That presents a problem, as the invisible God can now actually be pierced. How can you pierce the invisible, all powerful, eternal God who is YHWH? Unless of course, he’s not referring to YHWH the Father, but the other person who is also God, the son, who is Mal’ak YHWH, the Word, the Incarnate Word. We just went meta, you have a God who has two other personalities and one of those two personalties has other personalities that are also eternal but co-equal with each other, but also fully God. His interpretation of these verses is really “special” to say the least. From the Judaic rendition, Anthony’s eisegesis amounts to nothing but mere attempts again at correcting the beliefs of the Jews from whom according to Anthony, Zechariah was from.

    YHWH Kills Himself with His own Sword.

    To those of you who have managed to reach this far without asserting that Anthony has lost the plot, it gets worse:

    “A third passage in Zechariah of some significance is found in Zechariah 13 and is closely related to the passage in Zechariah 12. For just as Yahweh said in 12:10 that He would be pierced, so in Zechariah 13 we are told not only that false prophets, by the Lord’s decree, will come to such a fate, i.e. they would be pierced through, but even the Shepherd of Yahweh would experience a terrible fate, no doubt the piercing mentioned in 12:10, and back of it would be the Lord’s own sword. Most significantly for present purposes is the fact that “the Shepherd,” –indeed, “My Shepherd,” – is identified by Yahweh not only as one distinct from Himself, but as “My Associate.”

    So according to Anthony:

    YHWH says false prophets would be pierced.
    YHWH will pierce Himself.
    YHWH will become a Shepherd.
    YHWH who is a shepherd will pierce/ stab Himself with His own sword, a punishment meant for false Prophets.
    At this point, I’m not sure if Anthony is arguing for Christianity or against it. I’ll leave that judgement up to you.

    Conclusion.

    I have aptly demonstrated that Anthony’s premises are self contradictory, dynamic, erratic and that he has gone above and beyond to refute his own argumentation. He has demonstrated that he does not grasp the true nature of YHWH, at one point he tries to demonstrate that God will kill himself, with a punishment meant for cursed persons with false teachings by his own sword. At another time he tries to demonstrate that God, even though He is invisible and without a known form, became an angel, thus contradicting his Bible and his doctrine. None of those points demonstrate the case for YHWH being Mal’al YHWH. At no time did he present a viable case for his self contradicting premises:

    Argument 1:
    Anthony: Mal’ak YHWH is YHWH.
    Ijaz: If Mal’ak YHWH is YHWH, how are they distinct? (see: Zechariah 1).

    Argument 2:
    Anthony: Mal’ak YHWH is another person from YHWH.
    Ijaz: If they are not the same person, how then can Mal’ak YHWH be YHWH? (see: Anthony’s first argument above).

    I look forward to seeing how Anthony will actually attempt to address these issues and when he shall admit his faulty logic. It is my view, that his reinterpretation of Judaic scripture is not only embarrassing for himself , but for the Christian religion as a whole. I do apologize to my Christian brethren if his erratic statements were insulting in anyway.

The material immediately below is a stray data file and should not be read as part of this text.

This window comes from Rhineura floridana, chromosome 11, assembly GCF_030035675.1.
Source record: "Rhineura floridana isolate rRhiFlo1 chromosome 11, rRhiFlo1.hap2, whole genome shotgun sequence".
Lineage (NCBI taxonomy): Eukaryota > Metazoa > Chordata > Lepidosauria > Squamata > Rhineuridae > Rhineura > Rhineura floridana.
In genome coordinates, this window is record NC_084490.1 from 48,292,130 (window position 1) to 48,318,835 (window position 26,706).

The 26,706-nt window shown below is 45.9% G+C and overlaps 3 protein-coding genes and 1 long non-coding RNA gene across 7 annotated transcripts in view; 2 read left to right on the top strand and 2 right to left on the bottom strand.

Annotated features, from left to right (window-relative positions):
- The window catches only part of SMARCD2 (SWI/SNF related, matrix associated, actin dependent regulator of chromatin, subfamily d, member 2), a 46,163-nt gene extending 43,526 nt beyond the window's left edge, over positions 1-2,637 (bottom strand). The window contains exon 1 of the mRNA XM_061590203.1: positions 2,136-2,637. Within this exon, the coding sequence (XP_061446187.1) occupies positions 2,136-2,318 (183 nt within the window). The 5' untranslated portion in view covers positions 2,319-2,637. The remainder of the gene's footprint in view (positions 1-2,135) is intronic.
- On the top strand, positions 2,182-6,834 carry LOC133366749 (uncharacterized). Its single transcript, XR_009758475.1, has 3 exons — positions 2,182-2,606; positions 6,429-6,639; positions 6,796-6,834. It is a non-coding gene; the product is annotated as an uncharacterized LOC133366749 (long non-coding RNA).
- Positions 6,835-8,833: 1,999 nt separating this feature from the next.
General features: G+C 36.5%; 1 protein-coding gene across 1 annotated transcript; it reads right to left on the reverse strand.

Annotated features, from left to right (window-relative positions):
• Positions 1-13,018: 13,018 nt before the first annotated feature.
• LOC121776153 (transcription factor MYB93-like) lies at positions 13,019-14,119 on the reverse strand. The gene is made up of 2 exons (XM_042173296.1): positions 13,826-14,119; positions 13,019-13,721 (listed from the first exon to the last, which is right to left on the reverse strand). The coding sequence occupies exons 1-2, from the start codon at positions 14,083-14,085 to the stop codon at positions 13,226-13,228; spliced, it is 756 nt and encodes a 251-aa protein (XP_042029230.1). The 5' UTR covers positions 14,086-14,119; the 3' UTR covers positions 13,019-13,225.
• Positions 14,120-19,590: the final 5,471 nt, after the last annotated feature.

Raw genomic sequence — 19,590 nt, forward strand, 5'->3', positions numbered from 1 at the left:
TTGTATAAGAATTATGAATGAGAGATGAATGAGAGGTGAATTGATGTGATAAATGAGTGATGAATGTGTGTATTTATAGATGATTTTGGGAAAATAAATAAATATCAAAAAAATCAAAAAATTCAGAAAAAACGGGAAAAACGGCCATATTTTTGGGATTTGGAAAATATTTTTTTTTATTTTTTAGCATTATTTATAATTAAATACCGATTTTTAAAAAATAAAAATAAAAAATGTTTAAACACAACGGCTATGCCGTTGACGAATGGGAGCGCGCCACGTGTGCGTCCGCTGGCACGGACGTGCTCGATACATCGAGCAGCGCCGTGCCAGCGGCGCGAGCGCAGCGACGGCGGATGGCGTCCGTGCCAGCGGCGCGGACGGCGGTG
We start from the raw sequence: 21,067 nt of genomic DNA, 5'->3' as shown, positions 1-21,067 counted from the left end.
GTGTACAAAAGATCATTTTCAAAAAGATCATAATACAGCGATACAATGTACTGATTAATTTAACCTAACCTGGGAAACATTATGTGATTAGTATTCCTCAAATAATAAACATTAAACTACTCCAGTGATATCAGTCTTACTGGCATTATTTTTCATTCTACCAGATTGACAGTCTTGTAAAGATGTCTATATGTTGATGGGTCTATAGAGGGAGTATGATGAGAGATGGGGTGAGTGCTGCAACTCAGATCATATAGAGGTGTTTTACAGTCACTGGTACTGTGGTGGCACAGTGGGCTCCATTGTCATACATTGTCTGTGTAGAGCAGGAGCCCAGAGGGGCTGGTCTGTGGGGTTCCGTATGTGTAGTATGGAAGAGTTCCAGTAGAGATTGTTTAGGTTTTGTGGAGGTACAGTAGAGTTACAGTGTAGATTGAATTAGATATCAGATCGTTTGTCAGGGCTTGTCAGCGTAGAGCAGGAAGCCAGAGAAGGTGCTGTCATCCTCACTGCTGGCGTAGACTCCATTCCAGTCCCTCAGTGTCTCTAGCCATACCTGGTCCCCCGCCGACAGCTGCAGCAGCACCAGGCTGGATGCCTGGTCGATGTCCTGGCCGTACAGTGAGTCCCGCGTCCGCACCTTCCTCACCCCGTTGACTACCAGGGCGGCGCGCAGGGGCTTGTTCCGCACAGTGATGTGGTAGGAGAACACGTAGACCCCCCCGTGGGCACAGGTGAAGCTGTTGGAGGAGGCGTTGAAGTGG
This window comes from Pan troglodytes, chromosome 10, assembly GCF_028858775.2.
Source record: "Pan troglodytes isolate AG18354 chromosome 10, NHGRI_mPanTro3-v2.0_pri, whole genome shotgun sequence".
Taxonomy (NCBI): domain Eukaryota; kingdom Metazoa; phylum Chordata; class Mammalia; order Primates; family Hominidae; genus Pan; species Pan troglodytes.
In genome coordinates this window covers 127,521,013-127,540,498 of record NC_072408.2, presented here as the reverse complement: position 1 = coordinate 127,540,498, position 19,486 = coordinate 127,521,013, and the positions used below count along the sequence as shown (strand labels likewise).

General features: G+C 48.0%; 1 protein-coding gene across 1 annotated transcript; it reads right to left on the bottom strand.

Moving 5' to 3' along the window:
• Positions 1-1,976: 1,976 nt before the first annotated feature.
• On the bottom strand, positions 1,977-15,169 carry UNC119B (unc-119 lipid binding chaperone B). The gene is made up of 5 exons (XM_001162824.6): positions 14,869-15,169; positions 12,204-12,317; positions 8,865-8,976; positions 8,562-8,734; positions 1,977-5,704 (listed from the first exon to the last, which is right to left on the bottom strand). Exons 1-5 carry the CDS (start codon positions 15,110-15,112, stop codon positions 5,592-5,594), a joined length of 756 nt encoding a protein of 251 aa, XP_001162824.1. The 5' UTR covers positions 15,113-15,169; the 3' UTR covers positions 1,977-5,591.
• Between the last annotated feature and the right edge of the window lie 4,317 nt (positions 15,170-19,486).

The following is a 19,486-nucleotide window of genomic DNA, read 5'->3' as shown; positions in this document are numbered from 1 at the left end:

wa Allaahu Alam.

    http://callingchristians.com/2012/06...het-zechariah/

  10. #295
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    Default Re: jesus in genesis?

    the STABBING of jc's side


    http://vridar.org/2013/07/26/blood-a...-of-john-1934/


    “and the New Testament picks up on this language saying that “all will see Him, even those who pierced Him.”

    notice how john has used the stabbing of jesus’ side to his apologetic advantage. if this was FICTION , then john placed alledged eyewitnesses in FICTION and preplans a narrative which will help him support his case .

    john: appearance 1

    It being, therefore, evening, on that day(day of alledged ressurection), the first of the sabbaths, and the doors having been shut where the disciples were assembled, through fear of the Jews, Jesus came and stood in the midst, and saith to them, ‘Peace to you;’ 20and this having said, he shewed them his hands and side; the disciples, therefore, rejoiced…. 21jesus, therefore, said to them again…’

    Appearance 2

    And after eight days, again were his disciples within, and Thomas with them…saith to Thomas, ‘Bring thy finger hither, and see my hands, and bring thy hand, and put [it] to my side, and become not unbelieving, but believing.’

    3rd appearance @ the Sea of Galilee

    this [is] now a third time Jesus was manifested to his disciples, having been raised from the dead.

    The Road to Emmaus luke: app 1

    13And, lo, two of them were going on during that day to a village, distant sixty furlongs from Jerusalem…

    28And they came nigh to the village whither they were going, and he made an appearance of going on further, 29and they constrained him, saying, ‘Remain with us, for it is toward evening,’ and the day did decline, and he went in to remain with them. 30And it came to pass, in his reclining (at meat) with them, having taken the bread, he blessed, and having broken, he was giving to them, 31and their eyes were opened…’ 33And they, having risen up the same hour, turned back to Jerusalem, and found gathered together the eleven, and those with them…

    36and as they are speaking these things, jesus himself stood in the midst of them, and saith to them, ‘Peace — to you;’ 37and being amazed, and becoming affrighted, they were thinking themselves to see a spirit. 39see my hands and my feet, that I am he; handle me and see, because a spirit hath not flesh and bones, as ye see me having…. 41and while they are not believing from the joy, and wondering, he said to them, ‘Have ye anything here to eat?’ 42and they gave to him part of a broiled fish, and of an honeycomb, 43and having taken, he did eat before them,

    And, lo, I do send the promise of my Father upon you, but ye — abide ye in the city of Jerusalem till ye be clothed with power from on high.’